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rick merritt
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Re: Is X86 compatibility relevant now
rick merritt   12/6/2013 12:38:47 PM
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@GSMD: Intel is a heavyweight in PCs but more of a primising featherweight in comms.

PowerPC and MIPS network processors especially from Freescale are dominant. But the trend is moving toward x86 and a host of ARM SoCs from Freescale, Cavium, TI, Broadcom, LSI, etc.

betajet
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800lb Gorillas
betajet   12/5/2013 3:38:59 PM
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GDMS said: Intel [said] that they were an 800lb Gorilla that could not be trifled with.

I do not have any insider knowledge and this is pure speculation, but I suspect that it's the x86 division within Intel that's the 800lb Gorilla, and any up-start alternate architecture within Intel that the x86 division saw as a threat was stomped on, or else hamstrung so as not to compete with x86 -- which meant that it couldn't compete with anyone else's products either.

You see this a lot with big companies: the "cash cow" division sets the rules, and rule #1 is "no competition from elsewhere in the company".  However, when the "cow" starts running dry, it means there's not a strong alternative to help out.  I've read that there was a promising tablet group at Microsoft a decade or so ago, but the Windows fiefdom prevented it from getting anywhere, so Microsoft had nothing that could compete with iPad or Android.

Again, this is pure speculation: JMO/YMMV

krisi
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Re: Is X86 compatibility relevant now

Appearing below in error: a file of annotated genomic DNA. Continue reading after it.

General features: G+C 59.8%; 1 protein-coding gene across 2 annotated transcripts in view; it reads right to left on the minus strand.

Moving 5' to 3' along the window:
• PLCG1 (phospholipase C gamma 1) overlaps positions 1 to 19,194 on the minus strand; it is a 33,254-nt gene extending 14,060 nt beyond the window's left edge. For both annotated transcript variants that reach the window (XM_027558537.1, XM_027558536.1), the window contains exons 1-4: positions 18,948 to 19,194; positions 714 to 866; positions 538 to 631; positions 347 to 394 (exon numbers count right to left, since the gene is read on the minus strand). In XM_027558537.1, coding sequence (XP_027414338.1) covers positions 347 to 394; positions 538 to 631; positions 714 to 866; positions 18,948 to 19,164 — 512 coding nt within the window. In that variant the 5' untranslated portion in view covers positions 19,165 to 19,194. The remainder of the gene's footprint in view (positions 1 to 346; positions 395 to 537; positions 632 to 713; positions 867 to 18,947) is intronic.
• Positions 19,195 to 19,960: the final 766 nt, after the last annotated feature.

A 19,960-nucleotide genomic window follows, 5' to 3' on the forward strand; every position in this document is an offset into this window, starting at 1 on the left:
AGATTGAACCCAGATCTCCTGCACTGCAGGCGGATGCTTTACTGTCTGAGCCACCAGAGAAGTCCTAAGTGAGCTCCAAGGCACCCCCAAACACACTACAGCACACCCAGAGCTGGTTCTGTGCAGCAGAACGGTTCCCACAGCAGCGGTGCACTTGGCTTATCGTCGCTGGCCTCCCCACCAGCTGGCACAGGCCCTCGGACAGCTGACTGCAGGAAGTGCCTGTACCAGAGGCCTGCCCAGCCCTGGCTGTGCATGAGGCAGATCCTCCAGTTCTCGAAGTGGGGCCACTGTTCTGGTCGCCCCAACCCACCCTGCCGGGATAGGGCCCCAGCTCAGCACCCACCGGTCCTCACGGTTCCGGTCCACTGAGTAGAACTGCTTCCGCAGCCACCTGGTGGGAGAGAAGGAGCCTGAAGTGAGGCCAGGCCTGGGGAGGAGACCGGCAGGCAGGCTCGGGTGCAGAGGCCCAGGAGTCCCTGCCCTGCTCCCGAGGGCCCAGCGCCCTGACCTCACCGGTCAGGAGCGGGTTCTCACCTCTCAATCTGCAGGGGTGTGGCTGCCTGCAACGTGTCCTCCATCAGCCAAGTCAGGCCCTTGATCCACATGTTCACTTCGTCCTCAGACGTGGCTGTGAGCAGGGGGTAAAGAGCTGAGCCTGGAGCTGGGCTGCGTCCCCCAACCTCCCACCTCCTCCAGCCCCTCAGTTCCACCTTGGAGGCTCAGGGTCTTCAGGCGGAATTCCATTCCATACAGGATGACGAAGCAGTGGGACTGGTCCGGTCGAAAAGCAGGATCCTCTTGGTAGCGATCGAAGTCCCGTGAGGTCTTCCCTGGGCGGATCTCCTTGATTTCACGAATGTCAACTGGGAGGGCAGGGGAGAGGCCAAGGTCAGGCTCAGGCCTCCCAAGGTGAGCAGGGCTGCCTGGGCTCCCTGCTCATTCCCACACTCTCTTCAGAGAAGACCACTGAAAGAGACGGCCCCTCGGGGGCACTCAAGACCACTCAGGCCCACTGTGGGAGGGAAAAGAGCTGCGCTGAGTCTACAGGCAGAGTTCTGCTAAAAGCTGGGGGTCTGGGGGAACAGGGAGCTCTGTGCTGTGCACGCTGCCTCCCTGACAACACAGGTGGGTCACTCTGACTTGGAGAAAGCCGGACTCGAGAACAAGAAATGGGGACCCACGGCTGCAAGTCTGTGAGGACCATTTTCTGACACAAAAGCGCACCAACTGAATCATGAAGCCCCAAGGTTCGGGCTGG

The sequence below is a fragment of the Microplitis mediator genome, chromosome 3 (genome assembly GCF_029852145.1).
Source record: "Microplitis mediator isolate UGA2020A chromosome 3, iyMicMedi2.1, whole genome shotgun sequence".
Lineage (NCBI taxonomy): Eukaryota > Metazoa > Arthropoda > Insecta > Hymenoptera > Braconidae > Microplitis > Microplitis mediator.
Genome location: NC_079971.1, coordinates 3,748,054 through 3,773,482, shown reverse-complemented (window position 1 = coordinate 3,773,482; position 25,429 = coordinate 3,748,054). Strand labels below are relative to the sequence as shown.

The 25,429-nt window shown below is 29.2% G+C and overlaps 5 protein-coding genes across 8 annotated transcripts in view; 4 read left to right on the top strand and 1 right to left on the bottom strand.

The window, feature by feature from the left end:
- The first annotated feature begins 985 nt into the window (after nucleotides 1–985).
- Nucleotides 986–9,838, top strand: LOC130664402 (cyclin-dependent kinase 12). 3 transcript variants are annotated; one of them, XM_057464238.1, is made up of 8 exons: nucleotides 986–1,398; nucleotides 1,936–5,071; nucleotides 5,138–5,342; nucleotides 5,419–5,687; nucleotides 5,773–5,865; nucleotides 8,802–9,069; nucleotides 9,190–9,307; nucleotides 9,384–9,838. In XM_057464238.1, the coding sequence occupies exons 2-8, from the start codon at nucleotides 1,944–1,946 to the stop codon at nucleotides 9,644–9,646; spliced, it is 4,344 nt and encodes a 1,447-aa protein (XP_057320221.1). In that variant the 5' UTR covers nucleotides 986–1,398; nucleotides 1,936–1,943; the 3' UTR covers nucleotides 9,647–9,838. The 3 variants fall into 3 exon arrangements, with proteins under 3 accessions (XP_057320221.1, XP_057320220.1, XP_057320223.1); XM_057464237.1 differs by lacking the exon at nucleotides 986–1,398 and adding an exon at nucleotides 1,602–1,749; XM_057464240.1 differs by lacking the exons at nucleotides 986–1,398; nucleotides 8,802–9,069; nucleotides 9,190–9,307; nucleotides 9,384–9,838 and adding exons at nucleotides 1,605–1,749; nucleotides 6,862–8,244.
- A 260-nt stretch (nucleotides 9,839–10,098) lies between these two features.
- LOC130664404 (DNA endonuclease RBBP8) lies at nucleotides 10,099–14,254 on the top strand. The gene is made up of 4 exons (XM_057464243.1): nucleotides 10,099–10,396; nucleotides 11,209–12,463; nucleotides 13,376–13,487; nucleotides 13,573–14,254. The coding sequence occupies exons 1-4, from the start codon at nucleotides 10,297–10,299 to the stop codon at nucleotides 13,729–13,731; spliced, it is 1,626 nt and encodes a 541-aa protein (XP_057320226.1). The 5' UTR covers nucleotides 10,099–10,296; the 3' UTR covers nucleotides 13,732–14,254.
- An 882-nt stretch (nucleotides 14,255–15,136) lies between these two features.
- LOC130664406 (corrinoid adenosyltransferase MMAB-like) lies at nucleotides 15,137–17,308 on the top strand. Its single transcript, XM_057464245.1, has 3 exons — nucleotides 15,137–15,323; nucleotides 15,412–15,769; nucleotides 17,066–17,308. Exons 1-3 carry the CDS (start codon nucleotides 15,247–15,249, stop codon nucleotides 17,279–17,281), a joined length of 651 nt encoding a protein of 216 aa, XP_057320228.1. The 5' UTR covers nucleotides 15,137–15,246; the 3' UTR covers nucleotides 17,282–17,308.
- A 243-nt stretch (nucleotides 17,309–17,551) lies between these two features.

krisi   12/5/2013 11:53:09 AM
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Interesting thoughts @GSMD...I never understood why Intel was aquiring new companies or technologies...or was quiting some products lines that were doing reasonably well...my theory is that if you are that big main product line and people running it just kills amd muddies everything else...right now the best move for Intel would be to start manufacturing ARM based devices for smart phone makers...you got to fill their very advanced and expensive fabs with something...just few comms processors will not do...Kris

krisi
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Re: Is X86 compatibility relevant now
krisi   12/5/2013 11:18:53 AM
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Perhaps it is not too late for Intel with enhanced security featyres to increase theur market share...BTW, I am having hard time imaging no x86 for them, must be still large revenue stream

zewde yeraswork
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IXP
zewde yeraswork   12/5/2013 9:24:11 AM
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Agreed, Intel is struggling to come up with something to replace the IXP line it sold. Although it's difficult to imagine Intel without its X86 products.



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As data rates begin to move beyond 25 Gbps channels, new problems arise. Getting to 50 Gbps channels might not be possible with the traditional NRZ (2-level) signaling. PAM4 lets data rates double with only a small increase in channel bandwidth by sending two bits per symbol. But, it brings new measurement and analysis problems. Signal integrity sage Ransom Stephens will explain how PAM4 differs from NRZ and what to expect in design, measurement, and signal analysis.

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